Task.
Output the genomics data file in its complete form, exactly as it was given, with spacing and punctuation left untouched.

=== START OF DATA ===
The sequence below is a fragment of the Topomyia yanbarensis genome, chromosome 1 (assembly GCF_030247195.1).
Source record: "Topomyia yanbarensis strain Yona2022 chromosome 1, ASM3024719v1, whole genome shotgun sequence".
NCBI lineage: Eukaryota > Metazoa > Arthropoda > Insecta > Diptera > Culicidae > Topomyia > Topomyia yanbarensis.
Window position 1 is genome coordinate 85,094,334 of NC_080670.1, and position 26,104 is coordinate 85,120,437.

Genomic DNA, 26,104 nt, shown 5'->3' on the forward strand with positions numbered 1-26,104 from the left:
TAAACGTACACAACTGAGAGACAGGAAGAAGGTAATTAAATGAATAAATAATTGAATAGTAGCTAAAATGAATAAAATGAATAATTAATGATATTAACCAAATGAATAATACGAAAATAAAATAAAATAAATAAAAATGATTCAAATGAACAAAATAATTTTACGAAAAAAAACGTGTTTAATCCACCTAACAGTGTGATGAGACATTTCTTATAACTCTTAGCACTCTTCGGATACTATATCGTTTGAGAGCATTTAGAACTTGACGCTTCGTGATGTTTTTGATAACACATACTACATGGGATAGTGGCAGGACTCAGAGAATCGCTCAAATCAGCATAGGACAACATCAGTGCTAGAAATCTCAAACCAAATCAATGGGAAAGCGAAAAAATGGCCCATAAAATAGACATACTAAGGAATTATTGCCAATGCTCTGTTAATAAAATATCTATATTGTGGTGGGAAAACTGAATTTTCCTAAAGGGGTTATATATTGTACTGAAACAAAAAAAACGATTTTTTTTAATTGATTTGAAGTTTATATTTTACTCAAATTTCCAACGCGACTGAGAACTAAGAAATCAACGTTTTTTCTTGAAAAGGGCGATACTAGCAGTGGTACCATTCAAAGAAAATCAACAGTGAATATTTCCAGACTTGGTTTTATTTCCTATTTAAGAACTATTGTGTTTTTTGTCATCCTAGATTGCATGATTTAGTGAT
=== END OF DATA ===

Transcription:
The sequence below is a fragment of the Topomyia yanbarensis genome, chromosome 1 (assembly GCF_030247195.1).
Source record: "Topomyia yanbarensis strain Yona2022 chromosome 1, ASM3024719v1, whole genome shotgun sequence".
NCBI lineage: Eukaryota > Metazoa > Arthropoda > Insecta > Diptera > Culicidae > Topomyia > Topomyia yanbarensis.
Window position 1 is genome coordinate 85,094,334 of NC_080670.1, and position 26,104 is coordinate 85,120,437.

Genomic DNA, 26,104 nt, shown 5'->3' on the forward strand with positions numbered 1-26,104 from the left:
TAAACGTACACAACTGAGAGACAGGAAGAAGGTAATTAAATGAATAAATAATTGAATAGTAGCTAAAATGAATAAAATGAATAATTAATGATATTAACCAAATGAATAATACGAAAATAAAATAAAATAAATAAAAATGATTCAAATGAACAAAATAATTTTACGAAAAAAAACGTGTTTAATCCACCTAACAGTGTGATGAGACATTTCTTATAACTCTTAGCACTCTTCGGATACTATATCGTTTGAGAGCATTTAGAACTTGACGCTTCGTGATGTTTTTGATAACACATACTACATGGGATAGTGGCAGGACTCAGAGAATCGCTCAAATCAGCATAGGACAACATCAGTGCTAGAAATCTCAAACCAAATCAATGGGAAAGCGAAAAAATGGCCCATAAAATAGACATACTAAGGAATTATTGCCAATGCTCTGTTAATAAAATATCTATATTGTGGTGGGAAAACTGAATTTTCCTAAAGGGGTTATATATTGTACTGAAACAAAAAAAACGATTTTTTTTAATTGATTTGAAGTTTATATTTTACTCAAATTTCCAACGCGACTGAGAACTAAGAAATCAACGTTTTTTCTTGAAAAGGGCGATACTAGCAGTGGTACCATTCAAAGAAAATCAACAGTGAATATTTCCAGACTTGGTTTTATTTCCTATTTAAGAACTATTGTGTTTTTTGTCATCCTAGATTGCATGATTTAGTGAT